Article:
Share This Page

Cornerbacks big on confidence at NFL Combine

| Saturday, Feb. 27, 2016, 7:12 p.m.

INDIANAPOLIS — Forget the 40-yard time, the height, the weight or any other measurables that can be gathered at the NFL Combine.

When it comes to evaluating cornerbacks, Steelers general manager Kevin Colbert asks himself one thing: “Can this guy cover Antonio Brown?”

If he thinks you can, then you are on high on the board. If he thinks you can't, you aren't.

Not very sophisticated, but effective.

“That's the standard we try to hold,” Colbert said.

Well, at least one cornerback at this week's NFL Combine thinks he can cover Brown — Colorado senior Ken Crawley.

“I've seen best receivers out of the Pac-12. Shifty guys,” Crawley said. “Not to take anything away from him, he's great guy. But I can cover him. I know I can.”

That's yet to be seen, at least from Crawley, who has been called a dark horse at the combine by many. However, there are many in this year's draft who played the college game at the highest level and will be drafted early in April.

Will the Steelers be one of those teams? That's yet to be seen.

The Steelers are in dire need of a shutdown, playmaking cornerback to add to a secondary that Colbert admitted earlier in the month that the Steelers have neglected over the years because of circumstance not necessarily philosophy.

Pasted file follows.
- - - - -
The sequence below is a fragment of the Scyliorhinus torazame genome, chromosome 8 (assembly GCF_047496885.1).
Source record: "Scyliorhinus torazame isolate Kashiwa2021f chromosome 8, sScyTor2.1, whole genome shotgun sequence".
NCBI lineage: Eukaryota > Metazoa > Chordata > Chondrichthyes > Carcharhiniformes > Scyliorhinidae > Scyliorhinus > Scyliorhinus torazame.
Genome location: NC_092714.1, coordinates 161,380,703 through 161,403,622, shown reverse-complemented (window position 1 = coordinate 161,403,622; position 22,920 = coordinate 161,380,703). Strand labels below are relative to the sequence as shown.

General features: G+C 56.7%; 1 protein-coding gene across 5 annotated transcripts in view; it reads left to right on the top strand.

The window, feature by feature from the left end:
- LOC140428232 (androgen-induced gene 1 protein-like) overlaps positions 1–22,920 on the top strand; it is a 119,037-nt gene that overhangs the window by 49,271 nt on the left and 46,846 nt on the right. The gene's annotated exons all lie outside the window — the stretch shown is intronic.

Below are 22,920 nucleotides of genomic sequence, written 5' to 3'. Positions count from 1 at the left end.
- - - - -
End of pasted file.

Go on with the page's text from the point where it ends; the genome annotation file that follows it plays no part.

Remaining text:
“That's just how it broke over the years,” Colbert said.

Colbert has never taken a cornerback in the first round in 16 drafts, instead using the middle rounds to address the position.

Last year, they used a second-round pick on Senquez Golson and a fourth-rounder on Doran Grant, neither of whom played a defensive snap. Golson was injured during the spring and was placed on season-ending injured reserve in training camp.

This might be the year the Steelers finally get a first-round cornerback, mostly because of great need. The secondary struggled a year ago, allowing the third-most passing yards. Add to that, virtually the entire group are free agents — William Gay, Antwon Blake, Brandon Boykin — as well as Cortez Allen's possible release as early as next week.

Picking at No. 25, the Steelers likely won't get their choice with Florida's Vernon Hargreaves and Florida State's Jalen Ramsey. But the rest of them likely will be in play, including Ohio State's Eli Apple and Clemson's Mackensie Alexander in the first round and Houston's William Jackson and Virginia Tech's Kendall Fuller in the second.

Apple is one of the favorites on many mock drafts to go to the Steelers in the first round.

“That would be nice,” Apple said. “Any place would be a blessing for sure. Pittsburgh has always had a great history of defense and great secondaries, and that is something I can fit in well with.”

The Steelers never have shied away from going to Ohio State for draft choices. In the Colbert era (2000-present), the Steelers have drafted eight players from Ohio State, including three in the first round — Ryan Shazier, Cam Heyward and Santonio Holmes.

“It's physicality,” said Apple, who was a two-year starter for the Buckeyes before declaring following his junior year. “Just being able to come up and impact the run game and be physical (is why Ohio State players get drafted by the Steelers).”